Greed and entitlement are not words you often hear associated with Silicon Valley. There is just as much money in the Valley as there is on Wall Street and there is definitely more coming its way. With new start-ups and ideas flowing rapidly through the heart of the Valley, money from investors has always come in large … not large, HUGE number's if the product is good enough. There is no shortage of money out here to fund these ideas and to put some of that money in the pockets of these idea makers. With bank accounts similar to that of stock brokers on Wall Street, why is no one occupying Silicon Valley?
The 1 percenters in Silicon Valley are just as wealthy as the ones elsewhere, so why is no one jumping down their throats? The differences between the technologist that run rampant through the Valley and the men and women who call Wall Street home can be explained in one word: ego.
Software engineers, principle Architects and most CEO's have checked their egos at the door when they come into work. Their work, their past education, and overall being is not focused on money but their next product launch.
Instead of partaking in the status quo of college — i.e. excessive drinking, partying — generally these were the people that were building their own websites explaining how to use Yahoo's new tool Hadoop. Wall Street 1 percenter’s, since an early age, are bred to believe they are entitled to the money they are given or making. Whereas technologist do not feel this entitlement and feel through hard work they can earn as much by doing something that will ultimately impact the world. Their egos were never stroked because they never had to be, they were above the social politics of college and more focused on how to improve lives through their craft. Income for software engineers in the Silicon Valley is much higher than anywhere else in the country and it does not just stop there, anyone in technology is earning more out here than anywhere; and yet, they are not considered 1 percenter’s.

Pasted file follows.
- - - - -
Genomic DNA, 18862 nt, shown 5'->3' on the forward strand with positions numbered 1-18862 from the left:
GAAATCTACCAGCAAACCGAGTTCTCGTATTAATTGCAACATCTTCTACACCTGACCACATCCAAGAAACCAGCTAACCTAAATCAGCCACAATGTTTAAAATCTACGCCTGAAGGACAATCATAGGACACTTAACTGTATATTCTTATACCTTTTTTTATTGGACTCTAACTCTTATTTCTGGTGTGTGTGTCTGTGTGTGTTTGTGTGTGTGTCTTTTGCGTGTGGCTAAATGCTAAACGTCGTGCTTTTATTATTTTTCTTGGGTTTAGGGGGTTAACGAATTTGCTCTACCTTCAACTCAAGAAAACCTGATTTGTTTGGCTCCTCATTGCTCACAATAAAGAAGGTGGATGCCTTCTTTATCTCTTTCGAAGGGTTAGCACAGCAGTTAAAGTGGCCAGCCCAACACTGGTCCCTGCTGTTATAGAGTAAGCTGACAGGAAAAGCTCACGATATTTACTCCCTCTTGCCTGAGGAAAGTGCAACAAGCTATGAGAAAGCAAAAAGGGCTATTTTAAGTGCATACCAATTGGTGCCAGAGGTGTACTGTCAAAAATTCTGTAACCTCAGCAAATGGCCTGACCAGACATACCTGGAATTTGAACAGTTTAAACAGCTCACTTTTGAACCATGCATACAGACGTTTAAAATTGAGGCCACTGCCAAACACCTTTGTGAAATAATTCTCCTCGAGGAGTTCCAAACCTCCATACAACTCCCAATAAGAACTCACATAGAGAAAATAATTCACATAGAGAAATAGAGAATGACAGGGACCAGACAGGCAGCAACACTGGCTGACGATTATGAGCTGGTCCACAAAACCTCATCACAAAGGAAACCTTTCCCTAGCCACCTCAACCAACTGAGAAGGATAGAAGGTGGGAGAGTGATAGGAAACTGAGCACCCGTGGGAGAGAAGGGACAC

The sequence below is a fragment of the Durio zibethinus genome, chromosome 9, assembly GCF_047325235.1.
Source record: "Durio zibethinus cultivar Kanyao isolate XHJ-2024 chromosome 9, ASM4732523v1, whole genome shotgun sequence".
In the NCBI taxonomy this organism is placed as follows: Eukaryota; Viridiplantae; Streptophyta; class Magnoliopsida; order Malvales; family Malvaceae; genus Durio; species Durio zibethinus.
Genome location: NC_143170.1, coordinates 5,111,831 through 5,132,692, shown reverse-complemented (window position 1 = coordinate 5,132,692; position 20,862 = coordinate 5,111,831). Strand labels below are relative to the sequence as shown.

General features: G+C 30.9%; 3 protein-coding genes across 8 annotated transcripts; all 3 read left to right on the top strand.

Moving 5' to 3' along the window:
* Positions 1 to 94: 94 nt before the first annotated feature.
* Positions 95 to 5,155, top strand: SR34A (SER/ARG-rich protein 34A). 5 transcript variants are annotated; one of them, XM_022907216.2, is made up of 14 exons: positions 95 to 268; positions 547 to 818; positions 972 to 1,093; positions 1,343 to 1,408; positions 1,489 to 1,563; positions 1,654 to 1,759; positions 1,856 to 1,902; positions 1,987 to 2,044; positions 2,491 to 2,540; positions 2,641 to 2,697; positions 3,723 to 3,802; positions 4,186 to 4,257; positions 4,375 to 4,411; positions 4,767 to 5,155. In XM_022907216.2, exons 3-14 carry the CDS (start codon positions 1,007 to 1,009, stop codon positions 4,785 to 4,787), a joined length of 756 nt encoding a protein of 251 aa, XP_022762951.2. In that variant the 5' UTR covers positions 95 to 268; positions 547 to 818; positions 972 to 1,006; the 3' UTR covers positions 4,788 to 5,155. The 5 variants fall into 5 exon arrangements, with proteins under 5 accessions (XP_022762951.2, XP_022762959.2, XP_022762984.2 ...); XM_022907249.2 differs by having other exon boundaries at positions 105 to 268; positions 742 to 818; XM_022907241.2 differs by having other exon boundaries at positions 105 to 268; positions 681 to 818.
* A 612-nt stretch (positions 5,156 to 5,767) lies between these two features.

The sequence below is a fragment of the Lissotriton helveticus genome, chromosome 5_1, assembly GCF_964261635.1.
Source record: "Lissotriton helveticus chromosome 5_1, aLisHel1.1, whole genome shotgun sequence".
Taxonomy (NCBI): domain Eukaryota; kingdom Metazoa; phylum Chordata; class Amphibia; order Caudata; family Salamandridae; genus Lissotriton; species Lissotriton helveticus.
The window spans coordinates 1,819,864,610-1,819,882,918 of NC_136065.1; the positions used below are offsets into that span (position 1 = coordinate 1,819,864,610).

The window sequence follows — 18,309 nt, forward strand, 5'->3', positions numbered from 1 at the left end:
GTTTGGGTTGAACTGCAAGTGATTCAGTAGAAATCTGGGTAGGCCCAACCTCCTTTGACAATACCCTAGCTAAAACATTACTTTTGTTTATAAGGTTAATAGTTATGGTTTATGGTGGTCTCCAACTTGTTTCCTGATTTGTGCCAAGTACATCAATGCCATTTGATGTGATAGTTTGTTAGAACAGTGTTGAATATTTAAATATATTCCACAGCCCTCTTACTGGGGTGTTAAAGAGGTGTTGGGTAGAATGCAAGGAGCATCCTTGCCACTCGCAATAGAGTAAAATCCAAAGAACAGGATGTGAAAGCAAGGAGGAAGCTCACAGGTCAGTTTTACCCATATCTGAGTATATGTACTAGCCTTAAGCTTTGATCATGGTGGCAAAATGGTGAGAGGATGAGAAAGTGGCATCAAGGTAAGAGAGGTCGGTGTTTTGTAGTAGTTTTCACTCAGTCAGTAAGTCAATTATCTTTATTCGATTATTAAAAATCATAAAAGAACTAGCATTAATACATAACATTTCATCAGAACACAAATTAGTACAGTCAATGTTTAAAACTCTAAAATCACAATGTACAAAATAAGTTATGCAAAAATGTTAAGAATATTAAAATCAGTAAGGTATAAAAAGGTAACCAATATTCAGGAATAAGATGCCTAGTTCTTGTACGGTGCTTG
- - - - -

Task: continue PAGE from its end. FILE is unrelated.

They do not feel entitled to this money however starting out, most comes from venture capitalist firms but that does not mean that can rest on their laurels. There is no occupying the Valley because their money does not seem like blood money, and it is instead funding good ideas, ideas that will improve the quality of life in our world; whether it be helping people connect around the world via social media, understanding their finances with ease, and literally saving lives in the health care industry, all through technology.
One of the biggest VCs in the Valley, Andreeson Horowitz — who has Facebook, Skype, and Twitter in their portfolio — just added philanthropists to their titles. The six general partners of Andreeson Horowitz have pledged to donate at least half of their income of their venture capitalist careers to charities around the Bay Area. This is what the other 1 percenter’s fail to understand, that there is always a way to make more money. Instead of keeping it all to themselves or setting up huge trust funds for their children, the partners of AH are putting their money back into their community that has helped house the venture capitalist firm. The greediness of people on wall street does not speak on behalf of every 1 percenter out there and AH is just the first to make this bold move with hope of others in the industry to follow.